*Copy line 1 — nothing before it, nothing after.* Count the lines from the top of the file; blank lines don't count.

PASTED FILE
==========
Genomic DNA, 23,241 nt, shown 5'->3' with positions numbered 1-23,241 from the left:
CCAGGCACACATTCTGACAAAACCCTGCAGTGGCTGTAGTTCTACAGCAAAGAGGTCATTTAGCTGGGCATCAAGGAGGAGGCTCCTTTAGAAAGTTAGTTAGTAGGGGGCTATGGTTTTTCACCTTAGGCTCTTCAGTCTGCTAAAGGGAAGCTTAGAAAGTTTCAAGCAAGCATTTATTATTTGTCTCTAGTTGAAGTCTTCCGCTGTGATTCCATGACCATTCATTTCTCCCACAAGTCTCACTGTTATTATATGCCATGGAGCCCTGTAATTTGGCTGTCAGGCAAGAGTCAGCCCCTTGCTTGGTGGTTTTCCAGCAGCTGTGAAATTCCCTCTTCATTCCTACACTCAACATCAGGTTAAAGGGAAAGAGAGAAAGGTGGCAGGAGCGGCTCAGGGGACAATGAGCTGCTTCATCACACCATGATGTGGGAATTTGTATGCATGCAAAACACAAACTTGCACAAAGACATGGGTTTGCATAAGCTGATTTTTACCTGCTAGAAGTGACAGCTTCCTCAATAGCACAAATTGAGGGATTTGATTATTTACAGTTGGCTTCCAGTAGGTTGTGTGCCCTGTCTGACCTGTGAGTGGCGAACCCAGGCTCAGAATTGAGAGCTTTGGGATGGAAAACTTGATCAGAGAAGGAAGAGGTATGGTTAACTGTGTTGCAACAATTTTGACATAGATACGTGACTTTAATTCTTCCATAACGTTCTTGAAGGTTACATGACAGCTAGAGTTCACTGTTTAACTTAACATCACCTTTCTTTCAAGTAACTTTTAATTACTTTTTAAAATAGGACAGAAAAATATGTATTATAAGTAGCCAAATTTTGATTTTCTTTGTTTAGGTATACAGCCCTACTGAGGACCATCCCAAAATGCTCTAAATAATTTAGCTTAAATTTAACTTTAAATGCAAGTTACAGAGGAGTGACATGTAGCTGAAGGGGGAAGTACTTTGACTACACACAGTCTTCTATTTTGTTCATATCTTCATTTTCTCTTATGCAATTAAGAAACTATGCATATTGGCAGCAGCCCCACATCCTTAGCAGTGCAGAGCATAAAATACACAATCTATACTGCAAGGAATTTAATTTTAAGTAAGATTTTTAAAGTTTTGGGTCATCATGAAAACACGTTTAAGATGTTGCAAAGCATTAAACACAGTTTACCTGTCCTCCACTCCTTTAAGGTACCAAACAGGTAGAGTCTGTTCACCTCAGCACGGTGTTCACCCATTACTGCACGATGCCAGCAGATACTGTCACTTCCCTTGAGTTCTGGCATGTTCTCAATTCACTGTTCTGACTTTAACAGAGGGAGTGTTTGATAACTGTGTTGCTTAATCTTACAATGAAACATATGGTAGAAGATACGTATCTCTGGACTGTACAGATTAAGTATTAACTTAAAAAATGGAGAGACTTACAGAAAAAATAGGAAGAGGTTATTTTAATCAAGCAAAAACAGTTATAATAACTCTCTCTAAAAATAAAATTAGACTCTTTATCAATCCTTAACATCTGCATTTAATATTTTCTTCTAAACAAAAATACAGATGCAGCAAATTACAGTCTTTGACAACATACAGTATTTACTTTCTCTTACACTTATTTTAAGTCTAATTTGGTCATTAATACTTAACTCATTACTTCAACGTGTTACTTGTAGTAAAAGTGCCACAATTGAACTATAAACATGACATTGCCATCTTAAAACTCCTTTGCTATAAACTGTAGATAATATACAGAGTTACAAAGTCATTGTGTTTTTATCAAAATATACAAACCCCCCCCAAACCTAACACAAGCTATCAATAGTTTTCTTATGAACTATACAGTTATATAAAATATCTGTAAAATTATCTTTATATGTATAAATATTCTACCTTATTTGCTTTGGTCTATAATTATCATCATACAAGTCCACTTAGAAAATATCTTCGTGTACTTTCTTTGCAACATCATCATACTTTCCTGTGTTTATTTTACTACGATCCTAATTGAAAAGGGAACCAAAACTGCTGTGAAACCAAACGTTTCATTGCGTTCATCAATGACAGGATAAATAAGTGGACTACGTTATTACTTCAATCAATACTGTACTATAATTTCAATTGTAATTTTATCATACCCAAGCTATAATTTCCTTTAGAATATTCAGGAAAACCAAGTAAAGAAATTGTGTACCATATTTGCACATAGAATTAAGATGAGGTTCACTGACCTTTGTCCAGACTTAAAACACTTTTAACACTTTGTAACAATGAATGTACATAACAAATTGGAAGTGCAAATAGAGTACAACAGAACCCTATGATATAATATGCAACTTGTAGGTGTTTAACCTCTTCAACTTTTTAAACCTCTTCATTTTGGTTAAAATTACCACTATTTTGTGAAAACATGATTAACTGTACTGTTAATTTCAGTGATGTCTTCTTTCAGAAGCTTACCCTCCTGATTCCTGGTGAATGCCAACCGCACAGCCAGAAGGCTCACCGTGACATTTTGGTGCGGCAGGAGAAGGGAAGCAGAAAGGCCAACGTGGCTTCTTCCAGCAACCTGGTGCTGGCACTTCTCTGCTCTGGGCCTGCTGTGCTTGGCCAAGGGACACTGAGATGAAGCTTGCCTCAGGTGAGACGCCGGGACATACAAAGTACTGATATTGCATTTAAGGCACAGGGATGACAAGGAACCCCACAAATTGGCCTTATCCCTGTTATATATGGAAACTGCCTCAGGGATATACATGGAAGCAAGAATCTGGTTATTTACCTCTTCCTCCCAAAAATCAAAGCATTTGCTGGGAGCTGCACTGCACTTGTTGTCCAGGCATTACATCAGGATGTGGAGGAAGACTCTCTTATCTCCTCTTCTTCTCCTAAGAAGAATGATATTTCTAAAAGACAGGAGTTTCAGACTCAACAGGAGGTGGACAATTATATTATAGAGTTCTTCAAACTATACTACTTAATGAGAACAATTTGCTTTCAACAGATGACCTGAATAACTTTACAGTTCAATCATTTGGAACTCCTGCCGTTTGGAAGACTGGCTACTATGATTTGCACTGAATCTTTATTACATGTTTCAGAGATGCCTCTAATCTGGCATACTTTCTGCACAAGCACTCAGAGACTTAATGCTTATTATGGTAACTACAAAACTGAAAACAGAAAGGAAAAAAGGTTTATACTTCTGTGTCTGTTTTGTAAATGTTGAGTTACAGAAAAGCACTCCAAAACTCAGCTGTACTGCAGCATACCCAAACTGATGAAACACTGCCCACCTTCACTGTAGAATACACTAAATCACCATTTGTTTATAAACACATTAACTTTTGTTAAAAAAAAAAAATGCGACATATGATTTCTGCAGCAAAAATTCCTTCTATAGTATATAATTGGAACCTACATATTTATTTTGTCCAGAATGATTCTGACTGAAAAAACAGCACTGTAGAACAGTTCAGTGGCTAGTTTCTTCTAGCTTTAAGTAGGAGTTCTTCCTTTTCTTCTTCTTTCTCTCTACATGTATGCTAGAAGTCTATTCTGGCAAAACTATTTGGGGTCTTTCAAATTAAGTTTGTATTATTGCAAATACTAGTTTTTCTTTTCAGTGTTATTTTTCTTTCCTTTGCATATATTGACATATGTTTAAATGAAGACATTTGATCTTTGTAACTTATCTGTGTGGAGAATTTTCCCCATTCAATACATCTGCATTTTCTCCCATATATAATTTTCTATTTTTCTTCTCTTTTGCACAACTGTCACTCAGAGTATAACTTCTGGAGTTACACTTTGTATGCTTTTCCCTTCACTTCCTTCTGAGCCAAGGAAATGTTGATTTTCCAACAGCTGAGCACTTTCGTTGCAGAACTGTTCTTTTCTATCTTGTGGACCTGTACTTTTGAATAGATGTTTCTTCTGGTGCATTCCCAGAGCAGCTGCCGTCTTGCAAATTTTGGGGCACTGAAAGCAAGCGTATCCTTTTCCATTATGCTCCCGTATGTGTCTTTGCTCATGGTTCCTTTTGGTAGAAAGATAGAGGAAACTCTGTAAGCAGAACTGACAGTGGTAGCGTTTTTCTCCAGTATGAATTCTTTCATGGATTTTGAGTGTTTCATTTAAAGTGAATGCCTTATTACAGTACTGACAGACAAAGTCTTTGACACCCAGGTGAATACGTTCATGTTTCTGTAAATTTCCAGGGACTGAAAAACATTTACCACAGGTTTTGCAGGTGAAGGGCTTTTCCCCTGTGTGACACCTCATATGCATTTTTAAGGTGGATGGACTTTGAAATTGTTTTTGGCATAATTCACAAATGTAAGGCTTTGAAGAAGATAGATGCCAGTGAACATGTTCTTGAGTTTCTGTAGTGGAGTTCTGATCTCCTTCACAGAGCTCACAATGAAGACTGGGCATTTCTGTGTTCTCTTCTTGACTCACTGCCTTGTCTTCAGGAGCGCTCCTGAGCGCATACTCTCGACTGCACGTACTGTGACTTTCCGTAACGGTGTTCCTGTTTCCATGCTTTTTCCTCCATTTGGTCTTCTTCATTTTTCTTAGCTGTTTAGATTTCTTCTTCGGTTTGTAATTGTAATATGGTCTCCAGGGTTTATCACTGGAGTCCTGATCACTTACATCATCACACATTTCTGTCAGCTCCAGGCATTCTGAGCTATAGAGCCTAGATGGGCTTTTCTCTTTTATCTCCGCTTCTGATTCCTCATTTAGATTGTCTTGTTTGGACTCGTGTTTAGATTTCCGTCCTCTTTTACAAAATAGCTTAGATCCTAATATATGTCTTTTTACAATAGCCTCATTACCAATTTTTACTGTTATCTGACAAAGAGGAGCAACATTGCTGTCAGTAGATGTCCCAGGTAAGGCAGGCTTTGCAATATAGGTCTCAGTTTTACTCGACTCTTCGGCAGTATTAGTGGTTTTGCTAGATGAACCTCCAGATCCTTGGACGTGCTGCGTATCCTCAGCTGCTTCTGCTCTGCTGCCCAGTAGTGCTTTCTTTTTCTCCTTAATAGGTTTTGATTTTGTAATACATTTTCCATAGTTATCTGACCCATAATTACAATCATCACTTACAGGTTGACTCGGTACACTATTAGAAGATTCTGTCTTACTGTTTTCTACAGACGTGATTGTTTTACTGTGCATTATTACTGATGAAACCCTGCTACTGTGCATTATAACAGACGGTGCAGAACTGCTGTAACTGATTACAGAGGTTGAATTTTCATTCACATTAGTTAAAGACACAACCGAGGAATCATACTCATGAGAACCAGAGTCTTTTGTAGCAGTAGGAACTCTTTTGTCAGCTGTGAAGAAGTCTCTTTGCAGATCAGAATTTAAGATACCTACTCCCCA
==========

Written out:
Genomic DNA, 23,241 nt, shown 5'->3' with positions numbered 1-23,241 from the left: